It’s December and we are in the mood to welcome the chill with some cool winter foods! Be it snacks loaded with sesame and jaggery or makke di roti with sarson da saag or everyone’s all-time favorite, gajar halwa –it’s all here on Holachef!
Pick your favourite from these seasonal hits- foods that are known to keep the body essentially warm. While the cold seeps in, body stiffens and tempts you into the comforts of the quilt, we are putting our best menu forward to ensure you don’t appear cold (pun intended)!
1) Gajar Halwa: Gajar ka halwa is synonymous with the onset of winter. One of the simpler desserts to cook, its claim to fame are the Bollywood scenes and dialogues from the 70s and 80s, making it a popular dessert across the country. Since times immemorial, gajar halwa has been a consistent winter feature in most Indian households. The sweet is made primarily with red carrots which are available during this season and is one of the reasons why it’s prepared when the chill starts setting in.
2) Gond Pak: A traditional winter food item, gond pak has always been listed under grandma’s favourite recipes. A fairly simple recipe, it involves mixing together edible gum, ghee, dry fruits, jaggery and wheat flour that team up well to provide warmth to the body. A recipe that has been passed down from generations, gond pak strengthens immunity and helps to keep winter diseases at bay.
3) Gud Papdi: Jaggery or gud is one of the winter ingredients that can be found in most Indian sweets- especially in barfis and laddoos. Sugar is replaced by jaggery as it is another important ingredient that provides warmth to the body. Gud papdi has ghee, wheat flour and nuts apart from jaggery. All these are cooked together and shaped into papdis or barfis to be consumed through the season.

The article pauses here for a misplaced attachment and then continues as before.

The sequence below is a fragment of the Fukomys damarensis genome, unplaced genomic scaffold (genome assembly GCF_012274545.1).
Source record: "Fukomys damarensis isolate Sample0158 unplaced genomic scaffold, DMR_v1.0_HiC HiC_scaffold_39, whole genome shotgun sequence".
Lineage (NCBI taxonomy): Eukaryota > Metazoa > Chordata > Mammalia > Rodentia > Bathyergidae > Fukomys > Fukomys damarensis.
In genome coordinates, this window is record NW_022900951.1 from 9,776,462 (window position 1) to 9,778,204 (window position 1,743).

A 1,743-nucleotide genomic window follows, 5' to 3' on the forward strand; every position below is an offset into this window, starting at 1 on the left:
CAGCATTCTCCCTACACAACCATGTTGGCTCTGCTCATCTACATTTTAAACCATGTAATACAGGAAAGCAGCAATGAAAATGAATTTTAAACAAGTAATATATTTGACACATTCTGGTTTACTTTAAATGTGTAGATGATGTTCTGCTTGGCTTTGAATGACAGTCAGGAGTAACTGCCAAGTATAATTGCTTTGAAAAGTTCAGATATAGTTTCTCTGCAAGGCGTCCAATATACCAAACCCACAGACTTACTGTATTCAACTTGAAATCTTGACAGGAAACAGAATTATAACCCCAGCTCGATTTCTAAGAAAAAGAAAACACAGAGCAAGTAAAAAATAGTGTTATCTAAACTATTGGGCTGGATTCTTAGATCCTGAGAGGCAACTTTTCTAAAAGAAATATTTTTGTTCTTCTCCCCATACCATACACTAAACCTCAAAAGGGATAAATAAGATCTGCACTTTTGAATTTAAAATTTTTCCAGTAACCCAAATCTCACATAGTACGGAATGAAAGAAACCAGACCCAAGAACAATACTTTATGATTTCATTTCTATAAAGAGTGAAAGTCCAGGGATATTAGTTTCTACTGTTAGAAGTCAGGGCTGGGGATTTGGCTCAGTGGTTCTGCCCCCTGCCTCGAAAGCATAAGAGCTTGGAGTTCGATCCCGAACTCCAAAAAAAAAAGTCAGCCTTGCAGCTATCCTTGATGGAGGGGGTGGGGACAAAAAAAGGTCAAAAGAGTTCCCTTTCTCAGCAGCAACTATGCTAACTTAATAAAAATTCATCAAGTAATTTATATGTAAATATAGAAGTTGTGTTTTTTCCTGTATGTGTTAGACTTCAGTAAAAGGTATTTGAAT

4) Makke ki Roti with Sarso Ka Saag: No winter, especially in North India is complete without this meal, the much-loved Punjabi combination of makke ki roti with sarso ka saag. A star pair, the roti is made from corn flour and saag has mustard leaves. The tendency of both the ingredients to keep us warm, make this a seasonal delicacy. This signature dish from Punjab’s treasure trove of winter foods has always been a heartwarming one and never fails to make the season more enjoyable.
5) Til Barfi: All things sesame are delectable in winters. The seeds are known to increase body temperatures and hence consumed in high amounts mostly during winters. Sesame has a distinct flavour and once combined with jaggery or sugar make a delicious sweet, made in various ways and forms across the country.
6) Bajra Rotis: Millets are a distinct feature of the winter menu, especially in the western region of the country. Since ages, bajra or pearl millet has been used to make rotis and taste best off the hot pan with any vegetable preparation. Bajra is packed with many nutrients and is a good source of energy, which makes it one of the more popular winter foods. It is also easily digestible, is good for the heart and helps lower blood sugar levels. Bajra rotis have an earthy flavour and aroma that makes it all the more delectable.
7) Kashmiri Paya Shorba: Shorba is an Indian version of the soup, cooked with indigenous spices. Kashmiri paya shorba is an absolute must-have during winters and it helps in warming up the body. The ingredients consist of paya or lamb trotters, aromatic whole spices, turmeric and onions. The key to brewing a delightful paya shorba is simmering it over a low flame for a few hours. The slow-cooking is vital for the meat to absorb the flavours of the spices thoroughly.
8) Undhiyu: Undhiyu is a dish synonymous with Gujarat and the traditional method to prepare this demands a lot of hard work. The conventional recipe requires undhiyu to be prepared in an earthen pot which is then inverted and cooked in a fire hole dug in the ground. Nowadays, this dish is made in pressure cookers and works out just as well. Undhiyu is a specialty during this season because of the use of winter specific vegetables. They are cooked together with a masala of peanuts, sesame seeds and coconut and finished off with a final addition of methi muthiya.